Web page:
I just can’t help myself when it comes to throwing out useable cast-offs. I have a garage and basement full of stuff that I have no idea how I’m going to use, but it just seems too cool to trash. Sometimes that piece of junk ends up being the EXACT THING I need to finish a sewing or craft project, but it doesn’t reveal itself until another piece comes along to create that “Eureka!” moment.
Such was the case with the bird feeder I just made. I’ve been helping my friend EJ remodel a house she just bought, and it’s been a treasure trove of cool stuff. The people who moved out left TONS of crap behind – and a lot was crap – and there were a few gems I had to adopt and bring home. Among my new findings were some decorative woodworking pieces and an old lathe-turned spindle to a staircase. All they needed was for me to find the giant, over-sized vintage tea cup at a thrift store to know they were meant to be a bird feeder!
Now this was one idea that I couldn’t realize without the help of my handy work friend, Marc. He’s made and/or repaired great stuff for me over the years including a shelf for my laundry sprinkler collection, bookends from old bowling trophies, and a kitchen counter to help organize the clutter of my tiny 1940s kitchen. He has awesome ideas to make things easier and more sturdy than my concepts often are, and he has access to a huge shop full of tools and equipment at our workplace, which he’s a whiz at using.
So – the first thing he did was make a little platform to set the tea cup and saucer on, which would become the actual bird feeder. He trimmed the platform with some of the decorative wood pieces I had, then he attached that to the turned spindle. Although I hadn’t asked him to do it (but had thought about it), he added a metal rod to the bottom of the spindle so I could stick that part into the ground for stability.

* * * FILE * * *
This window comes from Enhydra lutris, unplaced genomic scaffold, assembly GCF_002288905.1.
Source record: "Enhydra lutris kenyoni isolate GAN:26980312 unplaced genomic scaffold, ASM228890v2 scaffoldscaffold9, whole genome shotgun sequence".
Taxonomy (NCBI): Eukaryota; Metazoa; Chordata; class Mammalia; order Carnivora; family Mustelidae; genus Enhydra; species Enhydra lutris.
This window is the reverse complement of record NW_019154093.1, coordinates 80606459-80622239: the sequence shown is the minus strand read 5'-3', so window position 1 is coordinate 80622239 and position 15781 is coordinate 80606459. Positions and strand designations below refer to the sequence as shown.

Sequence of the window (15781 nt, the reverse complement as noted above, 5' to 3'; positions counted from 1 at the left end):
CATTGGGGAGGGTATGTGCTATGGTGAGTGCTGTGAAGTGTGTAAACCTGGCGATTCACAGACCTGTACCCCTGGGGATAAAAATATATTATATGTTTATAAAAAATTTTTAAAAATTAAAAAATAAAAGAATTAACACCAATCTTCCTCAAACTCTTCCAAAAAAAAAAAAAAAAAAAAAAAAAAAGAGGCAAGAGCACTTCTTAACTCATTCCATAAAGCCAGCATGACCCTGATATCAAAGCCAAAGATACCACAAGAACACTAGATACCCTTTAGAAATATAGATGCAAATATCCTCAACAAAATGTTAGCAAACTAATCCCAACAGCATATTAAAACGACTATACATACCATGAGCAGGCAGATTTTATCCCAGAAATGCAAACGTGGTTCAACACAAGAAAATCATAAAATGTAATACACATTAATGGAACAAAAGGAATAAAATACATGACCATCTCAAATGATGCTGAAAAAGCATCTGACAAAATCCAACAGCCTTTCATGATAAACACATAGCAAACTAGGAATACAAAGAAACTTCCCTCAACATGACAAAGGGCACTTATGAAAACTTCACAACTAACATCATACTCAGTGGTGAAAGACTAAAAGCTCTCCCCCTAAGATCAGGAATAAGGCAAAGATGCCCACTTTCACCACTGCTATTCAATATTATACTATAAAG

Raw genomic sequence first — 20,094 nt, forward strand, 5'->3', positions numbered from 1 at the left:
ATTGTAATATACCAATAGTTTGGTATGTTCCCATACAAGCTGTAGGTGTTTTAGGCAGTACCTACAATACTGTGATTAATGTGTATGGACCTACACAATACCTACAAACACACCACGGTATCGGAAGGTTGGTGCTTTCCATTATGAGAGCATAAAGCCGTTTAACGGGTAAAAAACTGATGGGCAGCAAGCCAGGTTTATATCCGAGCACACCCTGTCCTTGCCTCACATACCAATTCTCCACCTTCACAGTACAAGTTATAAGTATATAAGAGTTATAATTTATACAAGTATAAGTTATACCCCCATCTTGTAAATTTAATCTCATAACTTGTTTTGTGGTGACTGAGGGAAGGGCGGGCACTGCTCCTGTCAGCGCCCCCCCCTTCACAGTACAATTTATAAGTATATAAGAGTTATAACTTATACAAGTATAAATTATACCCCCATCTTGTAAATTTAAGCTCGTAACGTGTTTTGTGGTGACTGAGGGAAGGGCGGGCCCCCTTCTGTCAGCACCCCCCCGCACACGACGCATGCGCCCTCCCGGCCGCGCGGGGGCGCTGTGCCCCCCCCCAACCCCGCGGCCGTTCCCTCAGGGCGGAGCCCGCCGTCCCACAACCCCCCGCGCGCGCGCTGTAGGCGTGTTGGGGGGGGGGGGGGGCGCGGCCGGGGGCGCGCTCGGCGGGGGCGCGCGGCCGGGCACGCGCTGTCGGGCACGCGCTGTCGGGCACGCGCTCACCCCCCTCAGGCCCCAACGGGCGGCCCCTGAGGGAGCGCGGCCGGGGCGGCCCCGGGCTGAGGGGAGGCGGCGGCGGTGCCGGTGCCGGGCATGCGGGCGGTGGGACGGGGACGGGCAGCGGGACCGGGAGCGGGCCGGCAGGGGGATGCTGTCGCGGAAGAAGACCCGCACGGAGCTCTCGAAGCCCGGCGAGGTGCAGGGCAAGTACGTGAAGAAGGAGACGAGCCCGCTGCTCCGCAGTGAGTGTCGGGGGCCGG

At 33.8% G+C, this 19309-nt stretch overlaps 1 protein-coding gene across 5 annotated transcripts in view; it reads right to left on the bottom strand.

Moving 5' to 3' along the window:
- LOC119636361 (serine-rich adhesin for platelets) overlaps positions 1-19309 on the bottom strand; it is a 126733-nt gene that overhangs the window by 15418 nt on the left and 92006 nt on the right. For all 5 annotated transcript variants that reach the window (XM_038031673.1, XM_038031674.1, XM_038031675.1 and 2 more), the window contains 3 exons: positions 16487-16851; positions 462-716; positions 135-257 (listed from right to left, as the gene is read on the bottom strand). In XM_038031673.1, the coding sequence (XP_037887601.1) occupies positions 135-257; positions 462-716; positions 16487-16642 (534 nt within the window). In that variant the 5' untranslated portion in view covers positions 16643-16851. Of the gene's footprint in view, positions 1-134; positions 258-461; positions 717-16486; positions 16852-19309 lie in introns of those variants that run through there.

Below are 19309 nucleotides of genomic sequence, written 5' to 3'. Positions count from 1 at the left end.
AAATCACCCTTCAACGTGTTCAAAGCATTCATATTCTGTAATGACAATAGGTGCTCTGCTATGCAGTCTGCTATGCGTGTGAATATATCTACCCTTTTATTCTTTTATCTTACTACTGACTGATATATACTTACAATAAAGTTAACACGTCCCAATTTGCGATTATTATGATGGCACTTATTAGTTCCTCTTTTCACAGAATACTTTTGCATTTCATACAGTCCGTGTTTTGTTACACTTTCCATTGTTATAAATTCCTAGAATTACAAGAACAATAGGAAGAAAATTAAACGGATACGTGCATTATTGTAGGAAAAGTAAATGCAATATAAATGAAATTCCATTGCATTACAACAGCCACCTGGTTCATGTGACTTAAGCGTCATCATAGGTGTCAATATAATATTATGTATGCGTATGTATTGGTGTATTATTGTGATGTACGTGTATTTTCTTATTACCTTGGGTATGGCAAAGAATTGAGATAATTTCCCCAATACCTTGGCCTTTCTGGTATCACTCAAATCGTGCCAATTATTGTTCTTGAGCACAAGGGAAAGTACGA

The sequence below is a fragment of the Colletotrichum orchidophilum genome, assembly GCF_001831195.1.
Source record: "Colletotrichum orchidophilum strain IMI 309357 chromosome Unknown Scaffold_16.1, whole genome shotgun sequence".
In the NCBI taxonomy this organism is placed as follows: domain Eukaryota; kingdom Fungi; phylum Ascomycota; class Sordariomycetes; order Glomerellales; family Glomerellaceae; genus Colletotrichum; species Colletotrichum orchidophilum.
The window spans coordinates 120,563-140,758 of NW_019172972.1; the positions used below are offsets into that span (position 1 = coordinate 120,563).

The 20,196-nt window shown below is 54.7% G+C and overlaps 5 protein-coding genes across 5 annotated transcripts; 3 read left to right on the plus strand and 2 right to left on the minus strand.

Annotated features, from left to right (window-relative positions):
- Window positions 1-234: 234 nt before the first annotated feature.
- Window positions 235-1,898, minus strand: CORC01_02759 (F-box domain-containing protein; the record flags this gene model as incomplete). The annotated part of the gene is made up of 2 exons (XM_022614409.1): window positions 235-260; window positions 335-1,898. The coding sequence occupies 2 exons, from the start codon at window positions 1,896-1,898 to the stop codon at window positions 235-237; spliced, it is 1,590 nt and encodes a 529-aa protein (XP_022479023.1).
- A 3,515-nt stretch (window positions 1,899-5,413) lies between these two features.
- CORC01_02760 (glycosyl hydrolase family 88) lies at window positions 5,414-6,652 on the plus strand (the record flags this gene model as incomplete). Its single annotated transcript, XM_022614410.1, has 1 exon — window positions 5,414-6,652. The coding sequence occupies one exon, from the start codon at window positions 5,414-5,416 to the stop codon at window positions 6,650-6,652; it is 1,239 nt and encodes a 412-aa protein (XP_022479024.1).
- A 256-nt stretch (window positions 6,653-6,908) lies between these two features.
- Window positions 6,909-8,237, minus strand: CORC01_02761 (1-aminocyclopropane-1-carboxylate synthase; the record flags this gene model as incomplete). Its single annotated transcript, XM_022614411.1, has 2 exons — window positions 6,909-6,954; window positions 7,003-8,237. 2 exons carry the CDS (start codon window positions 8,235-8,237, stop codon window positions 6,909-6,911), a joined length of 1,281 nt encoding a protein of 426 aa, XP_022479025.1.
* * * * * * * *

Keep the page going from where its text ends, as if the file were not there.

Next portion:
The next part involved the “feeder”. I really scored the day I found that oversized cup and saucer while thrifting. I mean, it’s not just large, it’s HUGE, and I’ve never seen another like it. The fact that it has fancy/cheesy Rococo-style images and lots of gold trim on it make it that much better! My plan was to drill through both pieces so they could fit onto a threaded bolt inserted into the platform, then I’d hold them on with a gasket and wing nut. I wanted it to be removable so I could wash the feeder every so often.
Drilling through this tea cup was WAY HARDER than I thought it would be. I had my special drill bit for drilling tile and glass, but the pedestal portion of the base I was drilling trough was almost 5/8″ thick and it took for-freakin’ ever. Seriously, I must have spent an hour and a half on it and several battery recharges to the drill over a couple of days. Anyway, once I got through that, I tackled the saucer, which took five minutes at the most.
Now my garden is not exactly the most lush, verdant thing I’ve always hoped it would be (I used my neighbor’s yard for the picture) and I’m not entirely sure the feeder is going to be at home there – it may end up as a wedding present – but I like the way it looks among the leaves and flowers, and I hope the birds will like it too.
You can do this project easily – fancy tea cups and saucers are easily found at thrift stores and yard sales, and you could use any pieces of scrap wood for a stand. You might even want to make one that hangs and skip the stand part. Just get some decorative chain to attach to the base and you’re ready to hang it. I do think you’re going to want to anchor the cup and saucer to the base – if not with my method you could always glue it, but I like the ability to take it apart and wash it and maybe put it away for the winter months if there’s a chance it could freeze and crack if it ended filled with rain or snow.